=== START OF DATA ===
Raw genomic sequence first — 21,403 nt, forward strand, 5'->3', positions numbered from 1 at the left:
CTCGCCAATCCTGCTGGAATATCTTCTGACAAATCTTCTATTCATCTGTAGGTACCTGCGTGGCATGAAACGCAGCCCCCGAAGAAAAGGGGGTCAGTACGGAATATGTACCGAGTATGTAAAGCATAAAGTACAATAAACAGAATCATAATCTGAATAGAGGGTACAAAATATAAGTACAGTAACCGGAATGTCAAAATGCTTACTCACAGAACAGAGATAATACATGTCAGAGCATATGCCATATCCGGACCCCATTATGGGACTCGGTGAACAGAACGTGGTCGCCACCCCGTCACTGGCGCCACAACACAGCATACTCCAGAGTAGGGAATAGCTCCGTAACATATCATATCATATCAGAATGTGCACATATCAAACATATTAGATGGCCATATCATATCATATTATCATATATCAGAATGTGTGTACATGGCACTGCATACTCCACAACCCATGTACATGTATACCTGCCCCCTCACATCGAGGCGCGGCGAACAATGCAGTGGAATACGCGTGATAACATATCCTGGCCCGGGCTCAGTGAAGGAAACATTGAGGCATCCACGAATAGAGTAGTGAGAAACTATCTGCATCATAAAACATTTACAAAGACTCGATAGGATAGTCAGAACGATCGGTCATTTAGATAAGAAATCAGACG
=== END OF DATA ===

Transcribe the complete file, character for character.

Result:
Raw genomic sequence first — 21,403 nt, forward strand, 5'->3', positions numbered from 1 at the left:
CTCGCCAATCCTGCTGGAATATCTTCTGACAAATCTTCTATTCATCTGTAGGTACCTGCGTGGCATGAAACGCAGCCCCCGAAGAAAAGGGGGTCAGTACGGAATATGTACCGAGTATGTAAAGCATAAAGTACAATAAACAGAATCATAATCTGAATAGAGGGTACAAAATATAAGTACAGTAACCGGAATGTCAAAATGCTTACTCACAGAACAGAGATAATACATGTCAGAGCATATGCCATATCCGGACCCCATTATGGGACTCGGTGAACAGAACGTGGTCGCCACCCCGTCACTGGCGCCACAACACAGCATACTCCAGAGTAGGGAATAGCTCCGTAACATATCATATCATATCAGAATGTGCACATATCAAACATATTAGATGGCCATATCATATCATATTATCATATATCAGAATGTGTGTACATGGCACTGCATACTCCACAACCCATGTACATGTATACCTGCCCCCTCACATCGAGGCGCGGCGAACAATGCAGTGGAATACGCGTGATAACATATCCTGGCCCGGGCTCAGTGAAGGAAACATTGAGGCATCCACGAATAGAGTAGTGAGAAACTATCTGCATCATAAAACATTTACAAAGACTCGATAGGATAGTCAGAACGATCGGTCATTTAGATAAGAAATCAGACG